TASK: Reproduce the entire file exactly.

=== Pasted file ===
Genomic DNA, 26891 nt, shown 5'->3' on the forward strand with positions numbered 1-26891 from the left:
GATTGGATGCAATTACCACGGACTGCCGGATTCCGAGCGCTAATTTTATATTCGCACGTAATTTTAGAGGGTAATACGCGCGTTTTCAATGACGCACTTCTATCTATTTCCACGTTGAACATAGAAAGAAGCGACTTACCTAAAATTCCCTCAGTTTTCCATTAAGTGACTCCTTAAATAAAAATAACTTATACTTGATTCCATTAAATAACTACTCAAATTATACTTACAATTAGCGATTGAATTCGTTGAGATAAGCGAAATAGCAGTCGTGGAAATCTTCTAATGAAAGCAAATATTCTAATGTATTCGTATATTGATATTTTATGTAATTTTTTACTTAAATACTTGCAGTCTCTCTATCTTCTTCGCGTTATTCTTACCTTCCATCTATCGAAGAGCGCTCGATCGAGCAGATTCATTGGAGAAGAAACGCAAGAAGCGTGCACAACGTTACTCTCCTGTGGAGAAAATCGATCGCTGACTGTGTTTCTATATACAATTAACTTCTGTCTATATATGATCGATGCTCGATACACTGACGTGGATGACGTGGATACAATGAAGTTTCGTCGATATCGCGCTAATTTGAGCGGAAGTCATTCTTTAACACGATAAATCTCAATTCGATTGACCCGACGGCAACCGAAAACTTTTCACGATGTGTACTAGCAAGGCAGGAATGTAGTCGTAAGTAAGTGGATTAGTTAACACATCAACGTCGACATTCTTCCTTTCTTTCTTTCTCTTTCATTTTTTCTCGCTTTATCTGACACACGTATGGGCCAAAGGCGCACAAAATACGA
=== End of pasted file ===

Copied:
Genomic DNA, 26891 nt, shown 5'->3' on the forward strand with positions numbered 1-26891 from the left:
GATTGGATGCAATTACCACGGACTGCCGGATTCCGAGCGCTAATTTTATATTCGCACGTAATTTTAGAGGGTAATACGCGCGTTTTCAATGACGCACTTCTATCTATTTCCACGTTGAACATAGAAAGAAGCGACTTACCTAAAATTCCCTCAGTTTTCCATTAAGTGACTCCTTAAATAAAAATAACTTATACTTGATTCCATTAAATAACTACTCAAATTATACTTACAATTAGCGATTGAATTCGTTGAGATAAGCGAAATAGCAGTCGTGGAAATCTTCTAATGAAAGCAAATATTCTAATGTATTCGTATATTGATATTTTATGTAATTTTTTACTTAAATACTTGCAGTCTCTCTATCTTCTTCGCGTTATTCTTACCTTCCATCTATCGAAGAGCGCTCGATCGAGCAGATTCATTGGAGAAGAAACGCAAGAAGCGTGCACAACGTTACTCTCCTGTGGAGAAAATCGATCGCTGACTGTGTTTCTATATACAATTAACTTCTGTCTATATATGATCGATGCTCGATACACTGACGTGGATGACGTGGATACAATGAAGTTTCGTCGATATCGCGCTAATTTGAGCGGAAGTCATTCTTTAACACGATAAATCTCAATTCGATTGACCCGACGGCAACCGAAAACTTTTCACGATGTGTACTAGCAAGGCAGGAATGTAGTCGTAAGTAAGTGGATTAGTTAACACATCAACGTCGACATTCTTCCTTTCTTTCTTTCTCTTTCATTTTTTCTCGCTTTATCTGACACACGTATGGGCCAAAGGCGCACAAAATACGA